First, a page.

South Korea has targeted Google for allegedly collecting and storing data against local laws. Specifically, Google is targeting the AdMob division, which handles ads on mobile platforms. Police apparently raided Google's Korean offices in Seoul.
Earlier in the day today, the Korean National Police Agency (KNPA) raided Google's offices in Seoul, "on allegations on its mobile advertising unit AdMob had illegally collected location data without consent." To collect personal information, Google must first receive consent or approval from the Korean Communication Commission.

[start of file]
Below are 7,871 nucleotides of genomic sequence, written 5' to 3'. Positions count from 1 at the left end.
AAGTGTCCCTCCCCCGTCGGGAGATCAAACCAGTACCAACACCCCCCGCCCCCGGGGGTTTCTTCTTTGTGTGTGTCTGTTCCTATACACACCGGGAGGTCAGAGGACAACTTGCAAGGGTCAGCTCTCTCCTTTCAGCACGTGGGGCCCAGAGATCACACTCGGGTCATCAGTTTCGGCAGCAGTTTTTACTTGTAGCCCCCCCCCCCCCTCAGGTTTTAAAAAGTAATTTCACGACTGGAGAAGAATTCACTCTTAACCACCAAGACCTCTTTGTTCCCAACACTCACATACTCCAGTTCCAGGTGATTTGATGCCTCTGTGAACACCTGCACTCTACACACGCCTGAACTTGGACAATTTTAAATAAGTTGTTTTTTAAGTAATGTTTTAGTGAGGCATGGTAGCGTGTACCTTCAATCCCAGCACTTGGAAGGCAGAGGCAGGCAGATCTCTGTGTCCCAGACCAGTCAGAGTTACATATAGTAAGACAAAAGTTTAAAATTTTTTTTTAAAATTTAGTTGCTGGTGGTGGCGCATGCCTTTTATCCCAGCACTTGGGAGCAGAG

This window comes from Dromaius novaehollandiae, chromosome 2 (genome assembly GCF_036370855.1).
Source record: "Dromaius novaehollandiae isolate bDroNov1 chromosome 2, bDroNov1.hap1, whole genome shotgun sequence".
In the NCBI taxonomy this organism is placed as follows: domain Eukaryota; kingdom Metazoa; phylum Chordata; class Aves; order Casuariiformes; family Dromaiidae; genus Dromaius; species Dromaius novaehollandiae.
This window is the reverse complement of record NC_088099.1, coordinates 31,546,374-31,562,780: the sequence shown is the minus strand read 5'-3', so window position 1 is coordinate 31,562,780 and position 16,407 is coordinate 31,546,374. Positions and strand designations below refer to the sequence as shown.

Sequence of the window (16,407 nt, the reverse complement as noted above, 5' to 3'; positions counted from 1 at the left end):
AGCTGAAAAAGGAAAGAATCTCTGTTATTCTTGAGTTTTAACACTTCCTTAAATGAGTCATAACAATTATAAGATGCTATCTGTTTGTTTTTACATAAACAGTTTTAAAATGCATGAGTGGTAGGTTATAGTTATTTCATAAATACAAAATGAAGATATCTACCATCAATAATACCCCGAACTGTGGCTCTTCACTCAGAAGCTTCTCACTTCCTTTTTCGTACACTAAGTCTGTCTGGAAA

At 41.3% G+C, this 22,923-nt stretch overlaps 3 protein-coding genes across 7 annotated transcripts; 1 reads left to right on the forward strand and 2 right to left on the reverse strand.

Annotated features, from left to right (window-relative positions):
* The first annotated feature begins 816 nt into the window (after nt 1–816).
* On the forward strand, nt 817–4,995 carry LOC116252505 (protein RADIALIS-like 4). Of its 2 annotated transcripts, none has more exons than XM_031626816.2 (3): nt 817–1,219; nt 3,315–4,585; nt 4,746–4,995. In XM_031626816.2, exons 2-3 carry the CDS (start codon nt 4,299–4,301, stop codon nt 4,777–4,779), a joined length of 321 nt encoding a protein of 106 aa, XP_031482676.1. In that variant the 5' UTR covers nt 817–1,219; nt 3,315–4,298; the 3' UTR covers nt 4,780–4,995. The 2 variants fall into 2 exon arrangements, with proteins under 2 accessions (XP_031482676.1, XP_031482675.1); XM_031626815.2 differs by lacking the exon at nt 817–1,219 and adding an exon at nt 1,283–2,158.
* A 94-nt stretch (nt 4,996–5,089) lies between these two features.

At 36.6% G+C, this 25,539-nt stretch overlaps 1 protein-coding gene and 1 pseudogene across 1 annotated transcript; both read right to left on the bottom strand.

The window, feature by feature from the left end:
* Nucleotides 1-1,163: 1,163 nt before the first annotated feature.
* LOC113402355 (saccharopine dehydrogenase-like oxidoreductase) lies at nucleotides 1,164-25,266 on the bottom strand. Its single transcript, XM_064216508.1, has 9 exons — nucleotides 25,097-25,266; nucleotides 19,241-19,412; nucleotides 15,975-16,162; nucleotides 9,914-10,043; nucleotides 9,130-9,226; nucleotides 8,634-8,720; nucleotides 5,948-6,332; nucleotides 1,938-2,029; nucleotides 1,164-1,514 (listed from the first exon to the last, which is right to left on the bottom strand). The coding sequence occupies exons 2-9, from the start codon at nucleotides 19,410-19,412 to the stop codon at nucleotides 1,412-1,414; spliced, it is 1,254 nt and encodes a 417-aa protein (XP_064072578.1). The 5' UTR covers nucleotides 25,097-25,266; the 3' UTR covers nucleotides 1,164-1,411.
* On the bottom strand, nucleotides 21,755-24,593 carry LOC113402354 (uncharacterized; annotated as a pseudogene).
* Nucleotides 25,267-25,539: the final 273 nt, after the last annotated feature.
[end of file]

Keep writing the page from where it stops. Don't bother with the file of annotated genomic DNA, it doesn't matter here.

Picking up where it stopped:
Officials in Seoul investigated Google in January, concluding Google's Street View cars had also illegally obtained information about WiFi networks and other personal data from over 600,000 South Korean wireless users and criminal charges were filed. Reuters reports that Google has confirmed KNPA came to their offices in Seoul and that Google is cooperating with the investigation. No other details are available at this time.
Google's competitors in South Korea have recently filed complaints with the South Korean Fair Trade Commission, alleging anticompetitive practices.
More recently, antitrust claims were filed against Google by NHN Corp. and Daum.
Reportedly 70 percent of Korean smartphones are running Android.